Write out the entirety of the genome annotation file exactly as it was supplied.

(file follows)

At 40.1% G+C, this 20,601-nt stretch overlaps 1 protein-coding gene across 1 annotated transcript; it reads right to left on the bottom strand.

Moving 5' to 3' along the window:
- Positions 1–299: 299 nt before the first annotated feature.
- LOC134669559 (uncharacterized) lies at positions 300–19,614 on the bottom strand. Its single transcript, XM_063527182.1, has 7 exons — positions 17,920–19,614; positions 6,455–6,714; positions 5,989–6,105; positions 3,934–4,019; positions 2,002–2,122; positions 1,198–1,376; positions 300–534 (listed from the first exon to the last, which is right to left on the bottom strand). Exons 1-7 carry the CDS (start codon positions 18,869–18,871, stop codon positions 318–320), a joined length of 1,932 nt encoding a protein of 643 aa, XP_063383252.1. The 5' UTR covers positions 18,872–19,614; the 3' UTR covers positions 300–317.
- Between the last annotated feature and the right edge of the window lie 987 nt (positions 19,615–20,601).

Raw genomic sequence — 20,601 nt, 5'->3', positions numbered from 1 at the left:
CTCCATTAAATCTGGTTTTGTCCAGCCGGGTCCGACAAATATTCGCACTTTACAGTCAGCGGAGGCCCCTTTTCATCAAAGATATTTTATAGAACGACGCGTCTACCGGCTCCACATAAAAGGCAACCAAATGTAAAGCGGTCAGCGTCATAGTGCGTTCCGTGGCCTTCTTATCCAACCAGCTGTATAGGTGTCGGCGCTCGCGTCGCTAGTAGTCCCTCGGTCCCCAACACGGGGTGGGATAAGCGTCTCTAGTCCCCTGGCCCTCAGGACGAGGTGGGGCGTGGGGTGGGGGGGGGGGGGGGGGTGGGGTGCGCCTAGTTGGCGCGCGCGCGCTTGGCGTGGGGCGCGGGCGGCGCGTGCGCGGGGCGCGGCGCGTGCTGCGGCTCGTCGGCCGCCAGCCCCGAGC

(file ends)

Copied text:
At 40.1% G+C, this 20,601-nt stretch overlaps 1 protein-coding gene across 1 annotated transcript; it reads right to left on the bottom strand.

Moving 5' to 3' along the window:
- Positions 1–299: 299 nt before the first annotated feature.
- LOC134669559 (uncharacterized) lies at positions 300–19,614 on the bottom strand. Its single transcript, XM_063527182.1, has 7 exons — positions 17,920–19,614; positions 6,455–6,714; positions 5,989–6,105; positions 3,934–4,019; positions 2,002–2,122; positions 1,198–1,376; positions 300–534 (listed from the first exon to the last, which is right to left on the bottom strand). Exons 1-7 carry the CDS (start codon positions 18,869–18,871, stop codon positions 318–320), a joined length of 1,932 nt encoding a protein of 643 aa, XP_063383252.1. The 5' UTR covers positions 18,872–19,614; the 3' UTR covers positions 300–317.
- Between the last annotated feature and the right edge of the window lie 987 nt (positions 19,615–20,601).

Raw genomic sequence — 20,601 nt, 5'->3', positions numbered from 1 at the left:
CTCCATTAAATCTGGTTTTGTCCAGCCGGGTCCGACAAATATTCGCACTTTACAGTCAGCGGAGGCCCCTTTTCATCAAAGATATTTTATAGAACGACGCGTCTACCGGCTCCACATAAAAGGCAACCAAATGTAAAGCGGTCAGCGTCATAGTGCGTTCCGTGGCCTTCTTATCCAACCAGCTGTATAGGTGTCGGCGCTCGCGTCGCTAGTAGTCCCTCGGTCCCCAACACGGGGTGGGATAAGCGTCTCTAGTCCCCTGGCCCTCAGGACGAGGTGGGGCGTGGGGTGGGGGGGGGGGGGGGGGTGGGGTGCGCCTAGTTGGCGCGCGCGCGCTTGGCGTGGGGCGCGGGCGGCGCGTGCGCGGGGCGCGGCGCGTGCTGCGGCTCGTCGGCCGCCAGCCCCGAGC